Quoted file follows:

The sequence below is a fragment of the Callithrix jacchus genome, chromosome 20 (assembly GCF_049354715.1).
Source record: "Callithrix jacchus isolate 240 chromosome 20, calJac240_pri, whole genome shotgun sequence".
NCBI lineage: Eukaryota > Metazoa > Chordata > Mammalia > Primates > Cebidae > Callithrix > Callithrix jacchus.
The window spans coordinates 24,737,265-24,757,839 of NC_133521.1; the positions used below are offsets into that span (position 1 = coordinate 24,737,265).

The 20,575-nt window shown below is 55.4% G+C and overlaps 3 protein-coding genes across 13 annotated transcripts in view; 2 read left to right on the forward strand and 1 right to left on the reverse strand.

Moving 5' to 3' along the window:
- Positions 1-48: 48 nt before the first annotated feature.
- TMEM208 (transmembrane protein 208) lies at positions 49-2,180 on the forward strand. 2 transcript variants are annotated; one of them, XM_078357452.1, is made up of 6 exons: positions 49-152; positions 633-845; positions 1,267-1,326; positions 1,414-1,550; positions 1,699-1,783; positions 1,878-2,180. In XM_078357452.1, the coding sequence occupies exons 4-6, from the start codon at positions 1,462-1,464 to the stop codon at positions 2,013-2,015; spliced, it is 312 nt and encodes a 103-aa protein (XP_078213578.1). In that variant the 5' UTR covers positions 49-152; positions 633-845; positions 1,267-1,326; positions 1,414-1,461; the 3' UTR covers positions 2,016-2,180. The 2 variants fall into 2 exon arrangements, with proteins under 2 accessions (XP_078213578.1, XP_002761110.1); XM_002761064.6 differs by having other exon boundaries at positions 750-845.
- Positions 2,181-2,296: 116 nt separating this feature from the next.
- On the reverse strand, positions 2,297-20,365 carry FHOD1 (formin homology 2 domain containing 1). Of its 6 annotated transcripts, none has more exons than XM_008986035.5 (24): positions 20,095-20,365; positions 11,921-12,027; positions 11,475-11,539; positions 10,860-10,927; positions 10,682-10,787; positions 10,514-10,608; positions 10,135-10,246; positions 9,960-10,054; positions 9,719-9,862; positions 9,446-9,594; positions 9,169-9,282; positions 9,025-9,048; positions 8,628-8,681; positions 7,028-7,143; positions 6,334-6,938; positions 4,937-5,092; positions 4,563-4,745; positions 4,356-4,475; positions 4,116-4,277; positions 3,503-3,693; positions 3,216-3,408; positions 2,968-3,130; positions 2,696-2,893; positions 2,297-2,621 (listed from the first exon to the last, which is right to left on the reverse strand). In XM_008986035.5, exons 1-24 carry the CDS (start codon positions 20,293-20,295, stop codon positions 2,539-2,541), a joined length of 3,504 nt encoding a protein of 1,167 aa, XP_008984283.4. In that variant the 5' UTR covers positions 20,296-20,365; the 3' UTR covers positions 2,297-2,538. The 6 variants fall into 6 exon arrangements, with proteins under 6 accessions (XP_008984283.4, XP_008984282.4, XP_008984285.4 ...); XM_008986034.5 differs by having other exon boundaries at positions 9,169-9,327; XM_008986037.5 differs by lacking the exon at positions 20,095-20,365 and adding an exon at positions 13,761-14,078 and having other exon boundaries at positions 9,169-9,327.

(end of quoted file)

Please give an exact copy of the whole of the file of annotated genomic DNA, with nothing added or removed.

The sequence below is a fragment of the Callithrix jacchus genome, chromosome 20 (assembly GCF_049354715.1).
Source record: "Callithrix jacchus isolate 240 chromosome 20, calJac240_pri, whole genome shotgun sequence".
NCBI lineage: Eukaryota > Metazoa > Chordata > Mammalia > Primates > Cebidae > Callithrix > Callithrix jacchus.
The window spans coordinates 24,737,265-24,757,839 of NC_133521.1; the positions used below are offsets into that span (position 1 = coordinate 24,737,265).

The 20,575-nt window shown below is 55.4% G+C and overlaps 3 protein-coding genes across 13 annotated transcripts in view; 2 read left to right on the forward strand and 1 right to left on the reverse strand.

Moving 5' to 3' along the window:
- Positions 1-48: 48 nt before the first annotated feature.
- TMEM208 (transmembrane protein 208) lies at positions 49-2,180 on the forward strand. 2 transcript variants are annotated; one of them, XM_078357452.1, is made up of 6 exons: positions 49-152; positions 633-845; positions 1,267-1,326; positions 1,414-1,550; positions 1,699-1,783; positions 1,878-2,180. In XM_078357452.1, the coding sequence occupies exons 4-6, from the start codon at positions 1,462-1,464 to the stop codon at positions 2,013-2,015; spliced, it is 312 nt and encodes a 103-aa protein (XP_078213578.1). In that variant the 5' UTR covers positions 49-152; positions 633-845; positions 1,267-1,326; positions 1,414-1,461; the 3' UTR covers positions 2,016-2,180. The 2 variants fall into 2 exon arrangements, with proteins under 2 accessions (XP_078213578.1, XP_002761110.1); XM_002761064.6 differs by having other exon boundaries at positions 750-845.
- Positions 2,181-2,296: 116 nt separating this feature from the next.
- On the reverse strand, positions 2,297-20,365 carry FHOD1 (formin homology 2 domain containing 1). Of its 6 annotated transcripts, none has more exons than XM_008986035.5 (24): positions 20,095-20,365; positions 11,921-12,027; positions 11,475-11,539; positions 10,860-10,927; positions 10,682-10,787; positions 10,514-10,608; positions 10,135-10,246; positions 9,960-10,054; positions 9,719-9,862; positions 9,446-9,594; positions 9,169-9,282; positions 9,025-9,048; positions 8,628-8,681; positions 7,028-7,143; positions 6,334-6,938; positions 4,937-5,092; positions 4,563-4,745; positions 4,356-4,475; positions 4,116-4,277; positions 3,503-3,693; positions 3,216-3,408; positions 2,968-3,130; positions 2,696-2,893; positions 2,297-2,621 (listed from the first exon to the last, which is right to left on the reverse strand). In XM_008986035.5, exons 1-24 carry the CDS (start codon positions 20,293-20,295, stop codon positions 2,539-2,541), a joined length of 3,504 nt encoding a protein of 1,167 aa, XP_008984283.4. In that variant the 5' UTR covers positions 20,296-20,365; the 3' UTR covers positions 2,297-2,538. The 6 variants fall into 6 exon arrangements, with proteins under 6 accessions (XP_008984283.4, XP_008984282.4, XP_008984285.4 ...); XM_008986034.5 differs by having other exon boundaries at positions 9,169-9,327; XM_008986037.5 differs by lacking the exon at positions 20,095-20,365 and adding an exon at positions 13,761-14,078 and having other exon boundaries at positions 9,169-9,327.